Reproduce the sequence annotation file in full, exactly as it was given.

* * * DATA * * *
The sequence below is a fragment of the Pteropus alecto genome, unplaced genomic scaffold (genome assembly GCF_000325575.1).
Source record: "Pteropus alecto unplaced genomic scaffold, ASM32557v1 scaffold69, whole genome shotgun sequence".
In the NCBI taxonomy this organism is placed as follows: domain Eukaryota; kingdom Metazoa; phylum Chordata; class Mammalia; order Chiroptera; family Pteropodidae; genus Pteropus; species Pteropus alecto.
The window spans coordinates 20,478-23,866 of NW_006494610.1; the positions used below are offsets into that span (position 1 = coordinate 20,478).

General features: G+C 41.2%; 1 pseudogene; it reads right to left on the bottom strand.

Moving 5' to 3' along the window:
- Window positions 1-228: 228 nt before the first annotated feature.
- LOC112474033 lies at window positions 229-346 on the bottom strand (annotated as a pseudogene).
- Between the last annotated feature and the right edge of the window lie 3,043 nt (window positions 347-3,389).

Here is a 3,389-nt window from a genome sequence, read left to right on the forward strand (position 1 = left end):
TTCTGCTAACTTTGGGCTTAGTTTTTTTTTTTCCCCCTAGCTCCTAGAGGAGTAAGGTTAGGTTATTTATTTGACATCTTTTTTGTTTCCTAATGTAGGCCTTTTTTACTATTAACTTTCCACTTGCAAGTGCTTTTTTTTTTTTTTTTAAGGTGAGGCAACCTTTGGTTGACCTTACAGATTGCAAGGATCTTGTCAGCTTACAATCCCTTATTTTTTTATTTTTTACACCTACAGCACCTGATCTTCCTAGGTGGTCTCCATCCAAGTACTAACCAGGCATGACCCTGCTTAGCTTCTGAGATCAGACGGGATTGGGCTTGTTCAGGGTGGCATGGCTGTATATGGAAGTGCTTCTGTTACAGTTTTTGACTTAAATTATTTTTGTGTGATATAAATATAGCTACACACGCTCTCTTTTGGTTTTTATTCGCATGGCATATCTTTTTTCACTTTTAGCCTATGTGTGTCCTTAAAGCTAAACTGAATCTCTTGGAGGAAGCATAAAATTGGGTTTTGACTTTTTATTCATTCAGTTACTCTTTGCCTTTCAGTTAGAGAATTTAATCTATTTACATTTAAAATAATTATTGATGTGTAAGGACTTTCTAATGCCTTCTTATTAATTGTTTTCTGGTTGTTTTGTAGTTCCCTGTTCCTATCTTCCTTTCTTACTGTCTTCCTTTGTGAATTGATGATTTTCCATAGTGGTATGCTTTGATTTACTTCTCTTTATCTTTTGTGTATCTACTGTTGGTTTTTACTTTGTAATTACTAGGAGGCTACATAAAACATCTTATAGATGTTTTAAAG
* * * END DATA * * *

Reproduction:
The sequence below is a fragment of the Pteropus alecto genome, unplaced genomic scaffold (genome assembly GCF_000325575.1).
Source record: "Pteropus alecto unplaced genomic scaffold, ASM32557v1 scaffold69, whole genome shotgun sequence".
In the NCBI taxonomy this organism is placed as follows: domain Eukaryota; kingdom Metazoa; phylum Chordata; class Mammalia; order Chiroptera; family Pteropodidae; genus Pteropus; species Pteropus alecto.
The window spans coordinates 20,478-23,866 of NW_006494610.1; the positions used below are offsets into that span (position 1 = coordinate 20,478).

General features: G+C 41.2%; 1 pseudogene; it reads right to left on the bottom strand.

Moving 5' to 3' along the window:
- Window positions 1-228: 228 nt before the first annotated feature.
- LOC112474033 lies at window positions 229-346 on the bottom strand (annotated as a pseudogene).
- Between the last annotated feature and the right edge of the window lie 3,043 nt (window positions 347-3,389).

Here is a 3,389-nt window from a genome sequence, read left to right on the forward strand (position 1 = left end):
TTCTGCTAACTTTGGGCTTAGTTTTTTTTTTTCCCCCTAGCTCCTAGAGGAGTAAGGTTAGGTTATTTATTTGACATCTTTTTTGTTTCCTAATGTAGGCCTTTTTTACTATTAACTTTCCACTTGCAAGTGCTTTTTTTTTTTTTTTTAAGGTGAGGCAACCTTTGGTTGACCTTACAGATTGCAAGGATCTTGTCAGCTTACAATCCCTTATTTTTTTATTTTTTACACCTACAGCACCTGATCTTCCTAGGTGGTCTCCATCCAAGTACTAACCAGGCATGACCCTGCTTAGCTTCTGAGATCAGACGGGATTGGGCTTGTTCAGGGTGGCATGGCTGTATATGGAAGTGCTTCTGTTACAGTTTTTGACTTAAATTATTTTTGTGTGATATAAATATAGCTACACACGCTCTCTTTTGGTTTTTATTCGCATGGCATATCTTTTTTCACTTTTAGCCTATGTGTGTCCTTAAAGCTAAACTGAATCTCTTGGAGGAAGCATAAAATTGGGTTTTGACTTTTTATTCATTCAGTTACTCTTTGCCTTTCAGTTAGAGAATTTAATCTATTTACATTTAAAATAATTATTGATGTGTAAGGACTTTCTAATGCCTTCTTATTAATTGTTTTCTGGTTGTTTTGTAGTTCCCTGTTCCTATCTTCCTTTCTTACTGTCTTCCTTTGTGAATTGATGATTTTCCATAGTGGTATGCTTTGATTTACTTCTCTTTATCTTTTGTGTATCTACTGTTGGTTTTTACTTTGTAATTACTAGGAGGCTACATAAAACATCTTATAGATGTTTTAAAG